Presentation on theme: "Evaluation Research Applying Research Skills for Everyday Practical Purposes."— Presentation transcript:
Evaluation Research Applying Research Skills for Everyday Practical Purposes
Evaluation Research We ’ re talking “ applied research ” now. Ideas that should come to mind: –Applied is kind of like engineering –Evaluation is like inspection of structure –Field testing a product –This is a “ high demand ” area
Evaluation Research Evaluation research is appealing because it helps us scientifically analyze whether organizations are doing what they intend to do. Motive: –If you were considering donating to the Red Cross for Hurricane relief, what questions would you have for the Red Cross? –If you were a CEO, what questions would you have of your employees regarding your company? –If you were a judge attempting to make your probation department help prevent juvenile delinquency, what questions would you have of probation?
Evaluation Research Evaluation research begins with an understanding of Organizations. There are stakeholders who are invested in the organization because they want to provide something to the world or because they are getting something out of the organization. –Philanthropists –Board Members –Politicians –Contractors –Managers –Employees They are typically hierarchically arranged and form the support behind an organization or program.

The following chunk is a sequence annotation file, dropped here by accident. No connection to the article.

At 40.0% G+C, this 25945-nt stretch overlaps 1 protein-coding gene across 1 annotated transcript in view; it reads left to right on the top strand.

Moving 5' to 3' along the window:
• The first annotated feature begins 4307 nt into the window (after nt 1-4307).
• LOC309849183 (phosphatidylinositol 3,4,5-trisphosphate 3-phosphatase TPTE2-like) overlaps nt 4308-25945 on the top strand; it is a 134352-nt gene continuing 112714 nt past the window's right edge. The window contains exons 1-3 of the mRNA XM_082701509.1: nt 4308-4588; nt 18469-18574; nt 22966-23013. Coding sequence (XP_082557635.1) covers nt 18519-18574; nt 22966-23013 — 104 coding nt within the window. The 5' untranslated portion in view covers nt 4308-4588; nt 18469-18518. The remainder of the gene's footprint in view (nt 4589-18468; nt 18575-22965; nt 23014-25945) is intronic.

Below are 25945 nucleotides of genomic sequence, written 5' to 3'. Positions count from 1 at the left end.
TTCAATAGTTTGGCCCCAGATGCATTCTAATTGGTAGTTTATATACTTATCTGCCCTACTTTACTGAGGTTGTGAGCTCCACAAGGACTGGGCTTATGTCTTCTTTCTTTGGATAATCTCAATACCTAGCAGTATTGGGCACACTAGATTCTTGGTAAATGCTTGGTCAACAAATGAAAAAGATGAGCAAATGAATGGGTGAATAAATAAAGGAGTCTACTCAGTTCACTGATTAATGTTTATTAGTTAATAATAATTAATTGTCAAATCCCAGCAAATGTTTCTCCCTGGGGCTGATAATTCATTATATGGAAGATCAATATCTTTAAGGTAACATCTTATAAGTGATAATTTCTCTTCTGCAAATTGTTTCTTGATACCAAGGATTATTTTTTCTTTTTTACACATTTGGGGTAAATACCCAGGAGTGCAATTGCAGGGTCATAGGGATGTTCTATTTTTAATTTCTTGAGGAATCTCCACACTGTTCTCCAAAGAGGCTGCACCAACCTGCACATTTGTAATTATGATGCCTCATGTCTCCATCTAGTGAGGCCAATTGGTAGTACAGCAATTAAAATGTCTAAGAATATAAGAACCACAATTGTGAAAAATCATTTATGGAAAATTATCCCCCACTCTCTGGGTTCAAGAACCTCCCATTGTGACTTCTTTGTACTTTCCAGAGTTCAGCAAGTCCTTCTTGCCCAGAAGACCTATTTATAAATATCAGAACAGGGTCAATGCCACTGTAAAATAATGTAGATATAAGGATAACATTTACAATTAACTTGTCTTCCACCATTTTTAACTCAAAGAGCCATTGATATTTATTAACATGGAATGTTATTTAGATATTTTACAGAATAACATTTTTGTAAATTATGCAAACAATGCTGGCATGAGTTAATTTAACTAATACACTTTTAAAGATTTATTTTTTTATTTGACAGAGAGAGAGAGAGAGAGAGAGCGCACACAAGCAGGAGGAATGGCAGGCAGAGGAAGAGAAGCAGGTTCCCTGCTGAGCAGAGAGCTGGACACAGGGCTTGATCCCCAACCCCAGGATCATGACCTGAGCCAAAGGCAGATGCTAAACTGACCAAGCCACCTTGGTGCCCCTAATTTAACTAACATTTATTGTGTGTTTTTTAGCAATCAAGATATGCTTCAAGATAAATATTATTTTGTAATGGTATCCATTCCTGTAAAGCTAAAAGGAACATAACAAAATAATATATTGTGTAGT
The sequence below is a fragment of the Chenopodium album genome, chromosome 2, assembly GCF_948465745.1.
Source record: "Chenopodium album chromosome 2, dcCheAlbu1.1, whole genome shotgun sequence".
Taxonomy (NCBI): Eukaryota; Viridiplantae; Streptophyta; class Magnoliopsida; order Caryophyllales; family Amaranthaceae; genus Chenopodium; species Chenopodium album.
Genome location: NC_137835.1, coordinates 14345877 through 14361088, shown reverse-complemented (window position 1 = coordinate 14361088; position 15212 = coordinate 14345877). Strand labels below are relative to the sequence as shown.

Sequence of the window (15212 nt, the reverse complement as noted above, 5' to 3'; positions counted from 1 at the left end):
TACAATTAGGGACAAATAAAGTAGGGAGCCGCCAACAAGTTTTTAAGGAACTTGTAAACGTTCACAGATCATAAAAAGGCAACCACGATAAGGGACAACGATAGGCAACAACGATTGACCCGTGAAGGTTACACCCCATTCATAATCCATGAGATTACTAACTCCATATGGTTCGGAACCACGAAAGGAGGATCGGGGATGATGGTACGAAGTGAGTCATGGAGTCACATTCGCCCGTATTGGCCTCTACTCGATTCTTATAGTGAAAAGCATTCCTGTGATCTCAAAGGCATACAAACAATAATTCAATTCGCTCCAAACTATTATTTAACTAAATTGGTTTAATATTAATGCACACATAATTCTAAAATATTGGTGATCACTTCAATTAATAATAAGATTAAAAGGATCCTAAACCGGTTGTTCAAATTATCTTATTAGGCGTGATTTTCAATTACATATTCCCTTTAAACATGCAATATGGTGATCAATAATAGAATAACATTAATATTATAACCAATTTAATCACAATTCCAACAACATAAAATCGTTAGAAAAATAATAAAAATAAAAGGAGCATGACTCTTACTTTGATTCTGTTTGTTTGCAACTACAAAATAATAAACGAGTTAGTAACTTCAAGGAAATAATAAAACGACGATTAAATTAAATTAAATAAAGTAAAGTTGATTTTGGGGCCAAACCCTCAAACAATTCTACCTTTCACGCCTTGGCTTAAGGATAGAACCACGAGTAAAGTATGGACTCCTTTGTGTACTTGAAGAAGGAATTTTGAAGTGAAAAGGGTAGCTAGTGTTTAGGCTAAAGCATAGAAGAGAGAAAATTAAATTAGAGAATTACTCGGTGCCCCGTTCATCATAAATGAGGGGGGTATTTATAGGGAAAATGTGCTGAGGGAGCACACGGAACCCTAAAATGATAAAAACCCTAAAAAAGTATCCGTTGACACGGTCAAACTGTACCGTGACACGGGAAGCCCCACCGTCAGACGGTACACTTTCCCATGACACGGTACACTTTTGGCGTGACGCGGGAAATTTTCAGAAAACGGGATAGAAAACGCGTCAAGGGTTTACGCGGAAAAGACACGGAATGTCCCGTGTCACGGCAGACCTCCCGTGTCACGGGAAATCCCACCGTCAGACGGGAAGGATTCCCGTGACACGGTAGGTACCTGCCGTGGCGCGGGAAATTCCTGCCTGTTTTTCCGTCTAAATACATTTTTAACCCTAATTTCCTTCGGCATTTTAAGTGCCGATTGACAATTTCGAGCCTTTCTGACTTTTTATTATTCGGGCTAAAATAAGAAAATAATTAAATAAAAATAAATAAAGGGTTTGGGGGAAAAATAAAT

Evaluation Research So who is likely to call for an Evaluation? Why? Who is likely to work with (or against) the researcher doing the evaluation? Stakeholders who control funding are most likely to request evaluations. –Reasons others wouldn ’ t? The most ideological of supporters and those getting income and prestige from programs are more likely to interfere. An evaluability assessment can help determine whether a proper evaluation can even be conducted.